Though the Italian Colors case arose in the context of an antitrust claim, it has broad applicability to a wide variety of claims. Justice Scalia’s majority opinions in the Concepcion and Italian Colors cases have been interpreted by the lower courts to have wide applicability to many other types of commercial and consumer agreements. As a result of the decisions, businesses that want to avoid class actions have wide latitude to include waivers of class actions in arbitration clauses.



There is no question that Justice Scalia’s opinions in the class action cases are important, and that even in just the short time that has elapsed since the opinions were published the opinions have had a significant impact. Indeed, in the February 15, 2016 Law 360 article discussing Justice Scalia’s legacy (here, subscription required), one commentator is quoted as saying that of the majority opinions that Justice Scalia wrote,  the class action opinions may be the justice’s most consequential in terms of how many Americans are directly affected. The class action opinions, the commentator said, will be the ones that have the most impact on people’s lives.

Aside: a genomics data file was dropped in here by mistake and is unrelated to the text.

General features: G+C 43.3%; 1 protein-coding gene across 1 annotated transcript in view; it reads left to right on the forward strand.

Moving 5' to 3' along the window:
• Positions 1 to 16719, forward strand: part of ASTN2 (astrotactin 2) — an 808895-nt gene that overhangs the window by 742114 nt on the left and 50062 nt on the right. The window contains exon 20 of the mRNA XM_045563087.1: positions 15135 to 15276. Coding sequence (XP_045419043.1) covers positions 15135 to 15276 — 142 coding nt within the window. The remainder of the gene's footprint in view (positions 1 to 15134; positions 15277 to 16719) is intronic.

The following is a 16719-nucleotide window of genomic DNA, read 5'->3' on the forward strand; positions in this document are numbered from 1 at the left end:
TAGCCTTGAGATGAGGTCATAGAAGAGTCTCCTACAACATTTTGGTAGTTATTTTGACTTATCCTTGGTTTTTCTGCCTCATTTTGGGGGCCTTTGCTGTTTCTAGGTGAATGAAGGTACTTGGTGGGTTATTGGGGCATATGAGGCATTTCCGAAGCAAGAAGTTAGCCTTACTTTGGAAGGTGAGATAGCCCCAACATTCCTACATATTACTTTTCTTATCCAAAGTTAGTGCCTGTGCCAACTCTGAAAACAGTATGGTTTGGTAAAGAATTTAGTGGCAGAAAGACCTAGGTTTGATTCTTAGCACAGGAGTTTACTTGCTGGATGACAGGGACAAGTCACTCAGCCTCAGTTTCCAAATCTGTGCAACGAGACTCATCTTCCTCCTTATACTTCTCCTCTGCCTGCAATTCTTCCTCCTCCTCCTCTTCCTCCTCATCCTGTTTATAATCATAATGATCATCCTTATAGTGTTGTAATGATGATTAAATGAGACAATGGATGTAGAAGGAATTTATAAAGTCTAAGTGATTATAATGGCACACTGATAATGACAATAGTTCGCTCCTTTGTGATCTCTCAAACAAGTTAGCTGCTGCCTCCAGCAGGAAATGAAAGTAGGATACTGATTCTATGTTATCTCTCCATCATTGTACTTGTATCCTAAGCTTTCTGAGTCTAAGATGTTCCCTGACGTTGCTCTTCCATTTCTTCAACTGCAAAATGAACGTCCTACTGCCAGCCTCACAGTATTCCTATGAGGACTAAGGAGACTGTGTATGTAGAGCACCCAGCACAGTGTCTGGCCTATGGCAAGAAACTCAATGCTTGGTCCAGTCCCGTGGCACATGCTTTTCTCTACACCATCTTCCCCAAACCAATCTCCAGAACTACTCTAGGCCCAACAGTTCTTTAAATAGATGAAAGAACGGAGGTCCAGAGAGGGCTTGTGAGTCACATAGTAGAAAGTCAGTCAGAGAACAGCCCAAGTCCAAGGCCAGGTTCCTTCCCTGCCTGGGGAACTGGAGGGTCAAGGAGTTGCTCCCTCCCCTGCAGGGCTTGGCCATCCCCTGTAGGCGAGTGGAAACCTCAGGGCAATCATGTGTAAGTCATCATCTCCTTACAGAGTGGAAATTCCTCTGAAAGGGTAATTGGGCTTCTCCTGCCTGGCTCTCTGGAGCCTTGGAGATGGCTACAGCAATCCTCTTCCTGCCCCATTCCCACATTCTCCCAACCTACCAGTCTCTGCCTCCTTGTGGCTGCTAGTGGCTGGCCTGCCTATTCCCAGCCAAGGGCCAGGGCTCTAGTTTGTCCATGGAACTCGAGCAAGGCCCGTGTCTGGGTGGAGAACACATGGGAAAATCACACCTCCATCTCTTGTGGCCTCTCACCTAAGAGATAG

These cases are just four examples of the enormous impact that Justice Scalia had on the development and evolution of the law during his long tenure on the Court. They also underscore the fact that Justice Scalia’s impact was not limited just to the constitutional cases in which he was involved. His impact extended to many other areas of the law as well. While there is no doubt that there are sharply divergent points of view regarding the Justice Scalia’s legacy, I don’t think there can be any question that he was one of the most important and influential figures on the Court, and indeed perhaps within American society, over the last 30 years.